coefficient), so the integrand of the arc length integral can be written as \sqrt (where u^1 = u and u^2 = v ).


Other coordinate systems

Let \mathbf(t) = (r(t), \theta(t)) be a curve expressed in polar coordinates. The mapping that transforms from polar coordinates to rectangular coordinates is :\mathbf(r,\theta) = (r\cos\theta, r\sin\theta ). The integrand of the arc length integral is , (\mathbf\circ\mathbf)'(t), . The chain rule for vector fields shows that D(\mathbf\circ \mathbf) = \mathbf_r r' + \mathbf_ \theta'. So the squared integrand of the arc length integral is :(\mathbf\cdot\mathbf)(r')^2 + 2(\mathbf_r\cdot\mathbf_)r'\theta' + (\mathbf_\cdot\mathbf_)(\theta')^2 = (r')^2 + r^2(\theta')^2. So for a curve expressed in polar coordinates, the arc length is :\int_^ \sqrtdt = \int_^ \sqrtd\theta. Now let \mathbf(t) = (r(t), \theta(t), \phi(t)) be a curve expressed in spherical coordinates where \theta is the polar angle measured from the positive z-axis and \phi is the azimuthal angle. The mapping that transforms from spherical coordinates to rectangular coordinates is :\mathbf(r,\theta,\phi) = (r\sin\theta\cos\phi, r\sin\theta\sin\phi, r\cos\theta). Using the chain rule again shows that D(\mathbf\circ\mathbf) = \mathbf_r r' + \mathbf_\theta' + \mathbf_\phi'. All dot products \mathbf_i \cdot \mathbf_j where i and j differ are zero, so the squared norm of this vector is :(\mathbf_r\cdot \mathbf_r )(r'^2) + (\mathbf_ \cdot \mathbf_)(\theta')^2 + (\mathbf_\cdot \mathbf_)(\phi')^2 = (r')^2 + r^2(\theta')^2 + r^2 \sin^2\theta (\phi')^2. So for a curve expressed in spherical coordinates, the arc length is :\int_^ \sqrtdt. A very similar calculation shows that the arc length of a curve expressed in cylindrical coordinates is :\int_^ \sqrtdt.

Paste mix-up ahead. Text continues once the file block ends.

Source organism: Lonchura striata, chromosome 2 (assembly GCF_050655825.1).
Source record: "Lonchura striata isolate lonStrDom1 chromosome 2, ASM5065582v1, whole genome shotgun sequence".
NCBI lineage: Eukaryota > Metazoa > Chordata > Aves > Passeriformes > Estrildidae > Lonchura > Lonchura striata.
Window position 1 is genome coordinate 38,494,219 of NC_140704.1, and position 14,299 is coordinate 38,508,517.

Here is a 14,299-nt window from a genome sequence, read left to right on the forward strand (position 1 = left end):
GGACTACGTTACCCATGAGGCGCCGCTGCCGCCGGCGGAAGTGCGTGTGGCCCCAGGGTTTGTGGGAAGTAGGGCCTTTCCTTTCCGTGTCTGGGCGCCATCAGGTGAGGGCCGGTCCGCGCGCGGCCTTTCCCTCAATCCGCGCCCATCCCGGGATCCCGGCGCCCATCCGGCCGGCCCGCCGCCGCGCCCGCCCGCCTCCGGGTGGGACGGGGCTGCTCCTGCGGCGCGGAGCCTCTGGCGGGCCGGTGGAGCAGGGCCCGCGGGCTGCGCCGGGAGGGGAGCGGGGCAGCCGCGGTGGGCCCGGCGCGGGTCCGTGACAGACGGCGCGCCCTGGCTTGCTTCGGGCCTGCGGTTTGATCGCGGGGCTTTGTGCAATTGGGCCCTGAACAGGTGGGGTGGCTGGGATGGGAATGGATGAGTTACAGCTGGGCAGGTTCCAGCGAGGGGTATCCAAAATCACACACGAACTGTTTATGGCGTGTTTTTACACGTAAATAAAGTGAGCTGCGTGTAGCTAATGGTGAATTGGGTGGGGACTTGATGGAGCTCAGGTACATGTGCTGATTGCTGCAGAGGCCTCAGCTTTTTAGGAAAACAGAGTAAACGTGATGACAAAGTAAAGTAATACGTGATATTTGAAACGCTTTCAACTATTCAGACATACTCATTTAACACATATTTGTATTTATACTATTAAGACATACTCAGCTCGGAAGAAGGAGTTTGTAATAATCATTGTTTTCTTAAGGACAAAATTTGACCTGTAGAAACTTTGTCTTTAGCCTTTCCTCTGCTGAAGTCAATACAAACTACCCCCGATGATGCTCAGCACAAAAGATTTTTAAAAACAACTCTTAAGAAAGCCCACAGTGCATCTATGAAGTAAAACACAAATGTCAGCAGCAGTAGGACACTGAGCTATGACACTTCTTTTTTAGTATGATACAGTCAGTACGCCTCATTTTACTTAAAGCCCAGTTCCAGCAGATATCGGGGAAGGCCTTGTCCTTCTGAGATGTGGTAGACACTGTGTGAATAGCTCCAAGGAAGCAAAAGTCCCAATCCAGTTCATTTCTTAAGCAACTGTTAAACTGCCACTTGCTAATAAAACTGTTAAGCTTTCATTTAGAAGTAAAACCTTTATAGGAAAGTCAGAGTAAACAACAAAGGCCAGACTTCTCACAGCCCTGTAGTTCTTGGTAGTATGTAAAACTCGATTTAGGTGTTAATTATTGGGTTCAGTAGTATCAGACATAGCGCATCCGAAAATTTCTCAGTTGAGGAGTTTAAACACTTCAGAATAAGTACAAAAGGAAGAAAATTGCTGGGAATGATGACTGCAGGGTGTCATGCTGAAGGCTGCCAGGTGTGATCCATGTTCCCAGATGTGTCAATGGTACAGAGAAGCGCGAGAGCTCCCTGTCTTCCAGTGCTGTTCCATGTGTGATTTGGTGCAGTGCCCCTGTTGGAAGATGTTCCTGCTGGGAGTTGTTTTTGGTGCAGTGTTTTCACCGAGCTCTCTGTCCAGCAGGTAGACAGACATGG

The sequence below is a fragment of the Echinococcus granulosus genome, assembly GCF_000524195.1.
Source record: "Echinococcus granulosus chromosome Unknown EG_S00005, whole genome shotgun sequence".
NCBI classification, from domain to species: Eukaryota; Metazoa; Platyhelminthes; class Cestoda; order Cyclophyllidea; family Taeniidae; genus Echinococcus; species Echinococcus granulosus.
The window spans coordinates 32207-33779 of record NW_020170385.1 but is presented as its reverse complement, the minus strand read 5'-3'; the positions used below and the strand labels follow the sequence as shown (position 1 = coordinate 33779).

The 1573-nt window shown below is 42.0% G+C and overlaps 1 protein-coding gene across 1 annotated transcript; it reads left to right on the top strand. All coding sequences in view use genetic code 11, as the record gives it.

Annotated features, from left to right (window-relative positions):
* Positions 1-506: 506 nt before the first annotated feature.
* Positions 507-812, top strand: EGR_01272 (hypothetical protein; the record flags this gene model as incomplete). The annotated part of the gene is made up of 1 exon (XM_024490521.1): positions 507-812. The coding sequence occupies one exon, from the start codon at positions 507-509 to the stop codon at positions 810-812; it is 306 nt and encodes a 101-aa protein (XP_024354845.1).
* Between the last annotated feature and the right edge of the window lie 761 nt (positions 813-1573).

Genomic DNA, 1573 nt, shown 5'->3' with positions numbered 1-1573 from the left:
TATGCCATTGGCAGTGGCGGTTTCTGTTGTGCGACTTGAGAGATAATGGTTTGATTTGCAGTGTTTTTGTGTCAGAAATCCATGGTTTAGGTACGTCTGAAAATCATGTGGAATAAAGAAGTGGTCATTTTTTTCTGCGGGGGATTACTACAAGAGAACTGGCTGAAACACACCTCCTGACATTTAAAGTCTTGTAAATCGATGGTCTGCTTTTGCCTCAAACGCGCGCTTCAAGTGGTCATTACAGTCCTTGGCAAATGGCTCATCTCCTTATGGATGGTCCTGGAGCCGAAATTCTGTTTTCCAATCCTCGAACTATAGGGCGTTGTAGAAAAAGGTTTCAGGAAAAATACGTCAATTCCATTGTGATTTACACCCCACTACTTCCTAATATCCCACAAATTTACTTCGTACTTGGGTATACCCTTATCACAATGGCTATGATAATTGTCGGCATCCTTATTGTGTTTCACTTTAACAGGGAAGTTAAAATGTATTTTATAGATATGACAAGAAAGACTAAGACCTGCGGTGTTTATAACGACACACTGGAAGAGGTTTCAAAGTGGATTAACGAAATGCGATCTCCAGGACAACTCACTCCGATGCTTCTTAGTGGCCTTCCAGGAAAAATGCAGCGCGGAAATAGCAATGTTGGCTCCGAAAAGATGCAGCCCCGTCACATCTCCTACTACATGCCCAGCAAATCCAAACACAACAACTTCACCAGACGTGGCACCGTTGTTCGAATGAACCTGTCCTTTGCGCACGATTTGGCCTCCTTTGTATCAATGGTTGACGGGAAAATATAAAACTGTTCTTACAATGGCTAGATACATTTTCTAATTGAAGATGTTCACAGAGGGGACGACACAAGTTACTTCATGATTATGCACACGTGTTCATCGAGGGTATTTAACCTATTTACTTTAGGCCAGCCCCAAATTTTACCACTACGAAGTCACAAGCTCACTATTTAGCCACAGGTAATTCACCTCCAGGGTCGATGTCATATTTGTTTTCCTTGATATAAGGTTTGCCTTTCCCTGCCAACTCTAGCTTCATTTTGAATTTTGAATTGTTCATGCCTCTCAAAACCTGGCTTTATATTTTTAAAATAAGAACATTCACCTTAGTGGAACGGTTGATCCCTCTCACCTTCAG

Simple cases


Arcs of circles

Arc lengths are denoted by ''s'', since the Latin word for length (or size) is ''spatium''. In the following lines, r represents the
radius In classical geometry Geometry (from the grc, γεωμετρία; ' "earth", ' "measurement") is, with , one of the oldest branches of . It is concerned with properties of space that are related with distance, shape, size, and relative ...

radius
of a
circle A circle is a shape A shape or figure is the form of an object or its external boundary, outline, or external surface File:Water droplet lying on a damask.jpg, Water droplet lying on a damask. Surface tension is high enough to preven ...

circle
, d is its
diameter In geometry Geometry (from the grc, γεωμετρία; ' "earth", ' "measurement") is, with , one of the oldest branches of . It is concerned with properties of space that are related with distance, shape, size, and relative position ...

diameter
, C is its